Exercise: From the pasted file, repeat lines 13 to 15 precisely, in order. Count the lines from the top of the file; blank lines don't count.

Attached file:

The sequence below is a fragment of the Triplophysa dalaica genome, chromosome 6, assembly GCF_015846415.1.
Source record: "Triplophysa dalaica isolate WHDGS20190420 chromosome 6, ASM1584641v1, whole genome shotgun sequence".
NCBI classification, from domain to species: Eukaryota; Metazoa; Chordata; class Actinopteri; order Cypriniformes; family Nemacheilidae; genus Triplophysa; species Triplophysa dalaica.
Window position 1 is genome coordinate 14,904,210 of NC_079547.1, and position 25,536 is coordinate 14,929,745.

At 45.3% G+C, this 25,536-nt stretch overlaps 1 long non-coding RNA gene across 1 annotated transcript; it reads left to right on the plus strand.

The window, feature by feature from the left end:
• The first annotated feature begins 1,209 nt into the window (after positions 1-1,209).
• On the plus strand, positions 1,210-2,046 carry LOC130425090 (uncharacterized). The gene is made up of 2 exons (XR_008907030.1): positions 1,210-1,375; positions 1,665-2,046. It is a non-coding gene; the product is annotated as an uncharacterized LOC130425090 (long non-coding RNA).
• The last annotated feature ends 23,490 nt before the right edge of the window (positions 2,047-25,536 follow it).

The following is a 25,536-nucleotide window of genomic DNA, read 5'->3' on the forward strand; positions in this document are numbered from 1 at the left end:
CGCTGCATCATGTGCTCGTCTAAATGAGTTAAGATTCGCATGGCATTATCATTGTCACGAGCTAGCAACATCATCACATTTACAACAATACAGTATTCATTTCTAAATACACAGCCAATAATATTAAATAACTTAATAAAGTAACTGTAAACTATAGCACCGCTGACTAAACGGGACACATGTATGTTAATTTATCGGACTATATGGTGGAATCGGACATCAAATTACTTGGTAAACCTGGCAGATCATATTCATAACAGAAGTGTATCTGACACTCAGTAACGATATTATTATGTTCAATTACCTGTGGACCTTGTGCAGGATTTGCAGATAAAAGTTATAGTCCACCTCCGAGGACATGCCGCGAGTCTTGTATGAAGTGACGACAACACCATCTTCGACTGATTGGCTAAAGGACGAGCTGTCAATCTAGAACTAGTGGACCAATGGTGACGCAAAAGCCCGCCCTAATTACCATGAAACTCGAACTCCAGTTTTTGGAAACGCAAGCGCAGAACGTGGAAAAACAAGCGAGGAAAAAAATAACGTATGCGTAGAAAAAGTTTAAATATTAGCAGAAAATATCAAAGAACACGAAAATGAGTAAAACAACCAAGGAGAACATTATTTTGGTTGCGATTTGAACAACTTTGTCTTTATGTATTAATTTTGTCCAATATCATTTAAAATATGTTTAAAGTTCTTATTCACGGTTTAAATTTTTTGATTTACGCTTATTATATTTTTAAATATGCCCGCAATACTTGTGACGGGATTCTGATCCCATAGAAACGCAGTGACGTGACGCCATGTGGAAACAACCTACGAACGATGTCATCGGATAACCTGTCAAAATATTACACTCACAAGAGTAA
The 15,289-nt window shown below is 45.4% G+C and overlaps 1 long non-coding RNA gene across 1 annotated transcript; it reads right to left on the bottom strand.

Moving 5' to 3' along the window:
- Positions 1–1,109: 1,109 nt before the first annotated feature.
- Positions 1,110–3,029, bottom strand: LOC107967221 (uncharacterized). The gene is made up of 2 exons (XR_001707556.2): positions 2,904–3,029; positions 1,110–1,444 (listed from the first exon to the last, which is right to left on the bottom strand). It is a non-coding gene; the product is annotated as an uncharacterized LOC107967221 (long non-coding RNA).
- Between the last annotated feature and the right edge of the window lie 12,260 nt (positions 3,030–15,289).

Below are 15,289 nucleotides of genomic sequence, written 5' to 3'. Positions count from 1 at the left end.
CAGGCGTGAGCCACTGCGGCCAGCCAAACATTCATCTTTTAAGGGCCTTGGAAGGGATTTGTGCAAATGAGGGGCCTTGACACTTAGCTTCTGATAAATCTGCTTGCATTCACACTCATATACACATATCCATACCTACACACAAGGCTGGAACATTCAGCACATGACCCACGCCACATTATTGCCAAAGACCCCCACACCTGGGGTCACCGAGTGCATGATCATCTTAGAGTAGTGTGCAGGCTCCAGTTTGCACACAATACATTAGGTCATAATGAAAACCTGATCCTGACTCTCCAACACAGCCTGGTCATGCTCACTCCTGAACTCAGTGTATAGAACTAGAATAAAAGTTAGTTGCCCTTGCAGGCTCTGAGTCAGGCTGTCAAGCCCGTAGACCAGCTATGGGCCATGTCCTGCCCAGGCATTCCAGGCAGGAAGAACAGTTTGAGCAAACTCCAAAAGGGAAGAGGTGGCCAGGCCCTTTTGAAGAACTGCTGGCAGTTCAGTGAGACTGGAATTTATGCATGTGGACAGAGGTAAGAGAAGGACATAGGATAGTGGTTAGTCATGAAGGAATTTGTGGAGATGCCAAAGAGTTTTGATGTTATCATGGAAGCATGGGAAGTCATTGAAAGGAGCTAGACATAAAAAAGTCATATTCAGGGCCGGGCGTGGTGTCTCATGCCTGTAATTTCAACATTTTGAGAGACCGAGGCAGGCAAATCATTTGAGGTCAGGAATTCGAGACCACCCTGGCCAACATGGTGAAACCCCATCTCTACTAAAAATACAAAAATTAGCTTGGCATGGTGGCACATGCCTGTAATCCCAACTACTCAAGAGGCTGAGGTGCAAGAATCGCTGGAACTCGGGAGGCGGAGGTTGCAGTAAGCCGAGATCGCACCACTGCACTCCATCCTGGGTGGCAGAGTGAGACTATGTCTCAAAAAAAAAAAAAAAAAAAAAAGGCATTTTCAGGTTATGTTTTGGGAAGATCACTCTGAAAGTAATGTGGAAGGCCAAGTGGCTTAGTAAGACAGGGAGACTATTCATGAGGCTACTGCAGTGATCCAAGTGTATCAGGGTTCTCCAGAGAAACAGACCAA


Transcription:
Moving 5' to 3' along the window:
- Positions 1–1,109: 1,109 nt before the first annotated feature.
- Positions 1,110–3,029, bottom strand: LOC107967221 (uncharacterized). The gene is made up of 2 exons (XR_001707556.2): positions 2,904–3,029; positions 1,110–1,444 (listed from the first exon to the last, which is right to left on the bottom strand). It is a non-coding gene; the product is annotated as an uncharacterized LOC107967221 (long non-coding RNA).